Article “Stacked Deck”
From The Legal Times
MARCH 29, 1999
“STACKED DECK”- Tribes Claim Gaming
Panel Favors Old-Line Casinos. With the federal commission on
gambling in the midst of drafting its final report—which
will include recommendations to Congress on how to address the
rapid growth of the gaming industry—pro- and anti-gambling
forces of all stripes are girding for a fresh lobbying battle.
So it’s no surprise that when the panel, known
as the National Gambling Impact Study Commission, held its last
scheduled hearings in Washington earlier this month, there was
no shortage of anxious advocates in the audience, from the American
Gaming Association to the National Council on Problem Gambling.
But few were as distressed as Thomas Rodgers,
a lobbyist for the National Indian Gaming Associations, which
represents the 168 Indian nations with gambling operations.
“This is a fundamentally flawed process,” Rodgers
says. Rodgers, a member of the Blackfoot Tribe in Montana, and
others point to a series of events since the commission was
first established that they say illustrates a disturbing pattern.
The commission has only one Native American
representative—Robert Loescher, a member of Alaska’s Tlingit
Tribe, which has no gambling facilities. President Clinton planned
to nominate Tadd Johnson, a Native American with ties to a gaming
tribe, but passed him over after pressure from critics who said
Johnson would leave the commission with too many pro-gambling
The Nevada and New Jersey gaming interests, on
the other hand, have J. Terrence Lanni, CEO of the MGM Grand
in Las Vegas; William Bible, former chairman of Nevada’s State
Gaming Control Board, who has also held a number of other state
government posts; and John Wilhelm, president of Hotel Employees
and Restaurant Employees International Union, which represents
75,000 casino employees. And anti-gambling forces have two representatives,
the most vocal being James Dobson, president of Focus on the
Family and a harsh critic of all gambling.
Loescher says it’s been hard for him at times
to get the Indian’s message across to his colleagues: “It’s
been a difficult exercise to educate the full commission about
the aspects of tribal sovereignty.”
But Shosky says none of the commissioners arrived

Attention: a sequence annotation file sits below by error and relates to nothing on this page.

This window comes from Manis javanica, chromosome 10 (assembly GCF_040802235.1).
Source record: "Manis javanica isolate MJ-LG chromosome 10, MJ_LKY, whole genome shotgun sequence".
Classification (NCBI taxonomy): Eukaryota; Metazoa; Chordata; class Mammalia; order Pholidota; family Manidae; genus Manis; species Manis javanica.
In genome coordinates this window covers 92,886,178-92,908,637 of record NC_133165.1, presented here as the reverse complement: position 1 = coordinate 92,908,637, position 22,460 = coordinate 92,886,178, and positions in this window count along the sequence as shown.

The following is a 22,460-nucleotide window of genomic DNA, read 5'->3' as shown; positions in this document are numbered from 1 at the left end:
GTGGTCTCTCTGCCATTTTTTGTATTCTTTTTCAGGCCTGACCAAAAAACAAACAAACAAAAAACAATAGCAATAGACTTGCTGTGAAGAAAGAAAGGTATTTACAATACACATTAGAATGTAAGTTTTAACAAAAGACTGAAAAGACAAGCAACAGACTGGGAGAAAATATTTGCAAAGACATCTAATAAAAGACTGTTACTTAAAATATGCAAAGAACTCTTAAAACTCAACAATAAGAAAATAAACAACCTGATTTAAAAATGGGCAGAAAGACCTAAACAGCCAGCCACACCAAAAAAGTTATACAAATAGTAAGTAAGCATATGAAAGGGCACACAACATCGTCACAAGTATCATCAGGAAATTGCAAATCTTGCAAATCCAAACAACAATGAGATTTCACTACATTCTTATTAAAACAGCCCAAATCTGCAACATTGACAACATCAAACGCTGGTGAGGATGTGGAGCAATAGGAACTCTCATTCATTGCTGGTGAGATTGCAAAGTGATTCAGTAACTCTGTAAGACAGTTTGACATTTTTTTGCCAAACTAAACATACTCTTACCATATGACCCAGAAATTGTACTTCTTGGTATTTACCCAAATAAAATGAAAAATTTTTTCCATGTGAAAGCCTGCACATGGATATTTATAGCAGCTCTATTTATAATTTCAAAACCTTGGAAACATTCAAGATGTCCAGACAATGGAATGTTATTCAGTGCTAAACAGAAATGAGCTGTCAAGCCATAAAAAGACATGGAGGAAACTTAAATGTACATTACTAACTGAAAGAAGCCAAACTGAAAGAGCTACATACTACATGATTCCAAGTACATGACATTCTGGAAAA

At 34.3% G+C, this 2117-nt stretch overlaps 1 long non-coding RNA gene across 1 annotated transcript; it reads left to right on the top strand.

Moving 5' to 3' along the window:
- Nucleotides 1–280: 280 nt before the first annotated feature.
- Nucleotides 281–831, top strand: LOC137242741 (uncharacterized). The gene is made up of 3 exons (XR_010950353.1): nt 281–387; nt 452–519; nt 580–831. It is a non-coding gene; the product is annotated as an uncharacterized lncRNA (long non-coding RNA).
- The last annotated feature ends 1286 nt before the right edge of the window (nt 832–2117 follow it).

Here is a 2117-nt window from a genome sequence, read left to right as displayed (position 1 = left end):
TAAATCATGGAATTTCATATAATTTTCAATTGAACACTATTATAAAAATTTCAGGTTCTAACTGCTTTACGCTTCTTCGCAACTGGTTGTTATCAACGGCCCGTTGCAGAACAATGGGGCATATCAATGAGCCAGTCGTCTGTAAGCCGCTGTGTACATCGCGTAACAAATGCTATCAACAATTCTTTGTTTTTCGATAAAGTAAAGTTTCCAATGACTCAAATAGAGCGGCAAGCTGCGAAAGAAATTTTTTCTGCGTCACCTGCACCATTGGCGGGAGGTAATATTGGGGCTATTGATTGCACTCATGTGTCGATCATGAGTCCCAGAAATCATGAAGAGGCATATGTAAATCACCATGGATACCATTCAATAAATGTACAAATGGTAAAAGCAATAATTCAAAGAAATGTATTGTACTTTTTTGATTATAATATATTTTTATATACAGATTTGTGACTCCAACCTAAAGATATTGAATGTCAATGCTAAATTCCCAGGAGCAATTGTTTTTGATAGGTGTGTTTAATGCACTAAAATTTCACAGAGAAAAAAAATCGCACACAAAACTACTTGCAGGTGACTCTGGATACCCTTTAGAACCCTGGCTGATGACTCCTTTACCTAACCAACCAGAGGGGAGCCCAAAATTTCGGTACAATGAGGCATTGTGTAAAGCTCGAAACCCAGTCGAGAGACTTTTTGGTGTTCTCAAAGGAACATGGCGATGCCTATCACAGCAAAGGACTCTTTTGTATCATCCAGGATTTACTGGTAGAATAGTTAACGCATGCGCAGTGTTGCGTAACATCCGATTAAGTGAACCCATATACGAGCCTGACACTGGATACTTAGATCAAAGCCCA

with the preconceived ideas about gambling or what kinds of
recommendations they should make to Congress. “The Commissioners
have been more than open to the facts and arguments that have
been presented” by all sides, he says.
Rodgers and two other sources familiar with
the panel say a staffer hired to draft the Indian gaming section
of the report had her role diminished … Ellis & Rouvelas Meeds
who represents the Mississippi Band of Choctow Indians, says
a first draft seemed fair in its treatment of tribal gaming,
and finds it “very troubling” that the final report may be tainted
by indications of improper meddling.
Shosky adamantly denies this, saying that while
the commission did make some staff changes, the moves were dictated
solely by workload demands.
The chairman of the Indian gaming subcommittee,
Paul Harold Moore, a Mississippi native appointed by Senate
Majority Leader Trent Lott (R-Miss.), has made a few remarks
that the Native Americans found offensive.
At one point in the proceedings, for example,
Moore noted that the tribal gaming regulations were self-enforced
and seemed to indicate that he had a problem with, as he puts
it, “Indians checking Indians.” In another instance, Moore asked
whether Native Americans were going to “scalp” the new California
governor to get a gambling compact.
Moore was traveling last week and unavailable
for comment. But Shosky says that Moore has been one of the
Indian’s most ardent defenders and that his remarks were taken
out of context. “He’s one of the best, fairest, most open-minded
people anyone could ask for,” Shosky says.